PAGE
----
Beach Eats at Gold Coast, Australia by da-AL

My new Gold Coast pal!

The city of Gold Coast is part of the Australian state of Queensland. Visitors flock there as much for its sunny subtropical temps as for its surfing beaches, architecture, theme parks, nightlife, and rainforest hinterland.

We stopped there to visit wonderful relatives, a cousin my husband hadn’t seen since he was a child, along with her marvelous family who we met for the first time. Little did we know, after seeing New Zealand’s Auckland / Rotorua / Redwoods / Huka Falls / Craters of the Moon / Waitomo Glowworms Caves / Taupo / Pirongia / Hamilton Gardens — that Australia also had so much to offer! Starting with Tai Chi in Gold Coast, birds of Australia Part 1 and Part 2great Gold Coast views, some wild things and cute things at Currumbin Wildlife Sanctuary, fun with Rita Rigby, the beasts of Brisbane and the beauty there, and enjoying Sydney this much and that much.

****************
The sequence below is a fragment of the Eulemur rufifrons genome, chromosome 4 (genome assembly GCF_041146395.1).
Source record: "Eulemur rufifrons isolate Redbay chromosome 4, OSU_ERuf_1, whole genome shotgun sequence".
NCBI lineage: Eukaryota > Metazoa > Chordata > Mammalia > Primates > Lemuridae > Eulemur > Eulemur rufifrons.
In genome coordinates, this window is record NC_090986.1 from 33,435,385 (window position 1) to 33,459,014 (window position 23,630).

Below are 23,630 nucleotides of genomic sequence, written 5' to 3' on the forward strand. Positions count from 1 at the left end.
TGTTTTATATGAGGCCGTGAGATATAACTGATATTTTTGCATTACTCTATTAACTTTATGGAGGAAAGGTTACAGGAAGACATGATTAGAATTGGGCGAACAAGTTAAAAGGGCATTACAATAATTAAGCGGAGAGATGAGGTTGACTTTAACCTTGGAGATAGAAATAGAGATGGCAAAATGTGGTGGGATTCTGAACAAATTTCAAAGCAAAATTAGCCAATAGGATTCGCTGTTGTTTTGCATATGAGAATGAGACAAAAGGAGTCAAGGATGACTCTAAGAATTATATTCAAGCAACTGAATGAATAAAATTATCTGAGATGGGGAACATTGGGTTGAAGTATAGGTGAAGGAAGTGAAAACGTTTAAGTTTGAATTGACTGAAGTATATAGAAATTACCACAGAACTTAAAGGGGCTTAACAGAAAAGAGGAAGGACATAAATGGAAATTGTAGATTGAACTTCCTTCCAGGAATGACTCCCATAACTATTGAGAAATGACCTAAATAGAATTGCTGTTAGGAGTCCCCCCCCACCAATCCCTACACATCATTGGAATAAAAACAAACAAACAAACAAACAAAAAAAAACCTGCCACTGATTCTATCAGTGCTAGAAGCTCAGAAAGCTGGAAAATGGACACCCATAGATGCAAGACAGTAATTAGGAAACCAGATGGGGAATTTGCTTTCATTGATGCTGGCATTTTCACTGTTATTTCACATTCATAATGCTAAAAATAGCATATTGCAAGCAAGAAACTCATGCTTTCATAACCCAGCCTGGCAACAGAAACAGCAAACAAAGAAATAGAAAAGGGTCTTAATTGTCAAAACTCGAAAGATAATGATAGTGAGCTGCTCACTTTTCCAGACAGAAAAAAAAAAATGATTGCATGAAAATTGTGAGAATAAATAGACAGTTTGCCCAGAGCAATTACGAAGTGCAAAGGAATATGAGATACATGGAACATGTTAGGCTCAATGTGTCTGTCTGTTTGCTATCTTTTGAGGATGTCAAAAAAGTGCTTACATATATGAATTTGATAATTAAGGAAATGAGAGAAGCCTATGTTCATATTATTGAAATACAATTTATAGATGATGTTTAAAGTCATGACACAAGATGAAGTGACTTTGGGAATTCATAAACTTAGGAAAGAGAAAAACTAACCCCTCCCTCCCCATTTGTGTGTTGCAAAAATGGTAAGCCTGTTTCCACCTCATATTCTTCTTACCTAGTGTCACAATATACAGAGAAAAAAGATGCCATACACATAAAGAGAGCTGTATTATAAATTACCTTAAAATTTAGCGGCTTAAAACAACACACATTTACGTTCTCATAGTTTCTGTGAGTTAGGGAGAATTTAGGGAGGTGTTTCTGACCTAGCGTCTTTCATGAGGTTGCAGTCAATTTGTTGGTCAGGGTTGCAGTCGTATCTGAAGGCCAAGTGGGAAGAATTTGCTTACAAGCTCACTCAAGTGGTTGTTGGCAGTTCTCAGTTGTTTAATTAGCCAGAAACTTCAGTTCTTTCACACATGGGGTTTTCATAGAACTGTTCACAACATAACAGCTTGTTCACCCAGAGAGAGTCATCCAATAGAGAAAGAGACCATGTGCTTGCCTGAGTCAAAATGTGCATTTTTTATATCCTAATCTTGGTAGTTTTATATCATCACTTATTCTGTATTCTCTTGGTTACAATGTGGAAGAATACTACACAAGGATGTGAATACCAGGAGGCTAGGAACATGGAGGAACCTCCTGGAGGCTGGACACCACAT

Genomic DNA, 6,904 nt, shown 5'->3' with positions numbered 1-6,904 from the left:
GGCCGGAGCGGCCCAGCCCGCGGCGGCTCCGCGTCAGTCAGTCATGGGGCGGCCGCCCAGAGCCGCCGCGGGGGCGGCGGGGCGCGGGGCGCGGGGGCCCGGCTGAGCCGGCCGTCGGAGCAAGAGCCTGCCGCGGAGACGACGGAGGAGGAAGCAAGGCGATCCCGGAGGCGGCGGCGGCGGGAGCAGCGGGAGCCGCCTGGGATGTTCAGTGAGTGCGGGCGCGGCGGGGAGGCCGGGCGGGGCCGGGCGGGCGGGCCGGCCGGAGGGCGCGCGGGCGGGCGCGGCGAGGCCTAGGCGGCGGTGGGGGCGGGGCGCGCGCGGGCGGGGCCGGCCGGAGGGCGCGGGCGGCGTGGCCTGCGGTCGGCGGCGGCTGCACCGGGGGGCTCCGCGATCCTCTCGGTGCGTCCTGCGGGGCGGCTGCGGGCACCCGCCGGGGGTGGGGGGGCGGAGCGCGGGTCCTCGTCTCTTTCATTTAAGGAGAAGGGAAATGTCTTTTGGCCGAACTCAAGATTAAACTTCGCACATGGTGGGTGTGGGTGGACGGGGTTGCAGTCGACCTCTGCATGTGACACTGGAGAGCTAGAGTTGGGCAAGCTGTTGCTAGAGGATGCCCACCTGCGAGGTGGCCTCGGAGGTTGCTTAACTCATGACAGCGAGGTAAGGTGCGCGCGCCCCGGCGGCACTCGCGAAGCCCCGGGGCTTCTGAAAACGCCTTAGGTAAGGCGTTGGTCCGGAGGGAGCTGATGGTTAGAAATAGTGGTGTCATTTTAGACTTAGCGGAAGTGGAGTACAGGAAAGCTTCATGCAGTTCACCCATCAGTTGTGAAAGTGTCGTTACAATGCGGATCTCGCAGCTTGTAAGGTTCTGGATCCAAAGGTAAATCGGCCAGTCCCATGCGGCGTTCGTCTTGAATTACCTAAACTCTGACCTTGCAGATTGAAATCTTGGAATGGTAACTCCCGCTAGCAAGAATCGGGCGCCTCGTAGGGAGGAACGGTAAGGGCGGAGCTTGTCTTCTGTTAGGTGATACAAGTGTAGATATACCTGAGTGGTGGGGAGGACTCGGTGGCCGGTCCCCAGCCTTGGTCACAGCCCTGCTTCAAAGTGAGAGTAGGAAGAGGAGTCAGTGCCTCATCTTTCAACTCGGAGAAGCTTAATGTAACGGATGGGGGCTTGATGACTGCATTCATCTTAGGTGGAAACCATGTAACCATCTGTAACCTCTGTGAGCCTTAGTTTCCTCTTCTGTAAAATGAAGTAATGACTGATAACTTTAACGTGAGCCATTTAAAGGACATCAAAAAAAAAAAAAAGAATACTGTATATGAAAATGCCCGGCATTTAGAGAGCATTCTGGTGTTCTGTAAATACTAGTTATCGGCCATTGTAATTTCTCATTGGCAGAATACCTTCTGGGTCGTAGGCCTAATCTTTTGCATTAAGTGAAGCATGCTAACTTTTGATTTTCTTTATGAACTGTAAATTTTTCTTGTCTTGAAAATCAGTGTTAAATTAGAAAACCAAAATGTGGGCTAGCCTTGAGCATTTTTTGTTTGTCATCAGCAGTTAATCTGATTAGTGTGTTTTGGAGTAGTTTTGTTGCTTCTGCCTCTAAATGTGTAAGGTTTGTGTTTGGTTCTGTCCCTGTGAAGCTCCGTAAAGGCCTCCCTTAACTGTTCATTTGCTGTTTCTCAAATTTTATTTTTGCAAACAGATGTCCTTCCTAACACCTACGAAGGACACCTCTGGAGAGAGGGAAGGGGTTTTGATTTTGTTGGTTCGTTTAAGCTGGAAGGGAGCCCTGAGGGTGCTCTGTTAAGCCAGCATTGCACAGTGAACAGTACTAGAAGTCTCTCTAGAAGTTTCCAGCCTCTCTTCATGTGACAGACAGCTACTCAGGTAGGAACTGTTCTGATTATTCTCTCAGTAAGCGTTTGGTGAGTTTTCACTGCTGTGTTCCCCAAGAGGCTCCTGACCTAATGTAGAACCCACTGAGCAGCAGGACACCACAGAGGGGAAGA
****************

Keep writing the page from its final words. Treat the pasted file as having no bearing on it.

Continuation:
From any angle, the city skyline to Gold Coast is wonderful…

Such stunning scenery (including my honey!).
Khashayar rests after a shoreline bike ride with Cousin Mark.

All the food we ate in Australia was tasty! For instance, we enjoyed an exceptional meal on the beach, at Rick Shores’ Restaurant. In addition, we were given great service everywhere. Here’s the menu just to give you an idea of prices (here’s a link for exchange rates) — keep in mind that prices pretty much always include sales tax and that tipping is not customary there…

This fine dining was worth the splurge.
Page 2 of Rick Shores Restaurant menu.
Gold Coast beach behind our dear family.
The food looked (and tasted!) too good to wait to snap photos until after we’d dug in.

Does your city have a mascot?

Art: Ana Mendieta and Technology Reimagined by da-AL

Aristotle, Da Vinci, and artists before and after them have explored it — the question of where begins and ends the connection between people, technology, and science. Visiting the Museum of Latin American Art in Long Beach, California is always a delight of mind and spirit.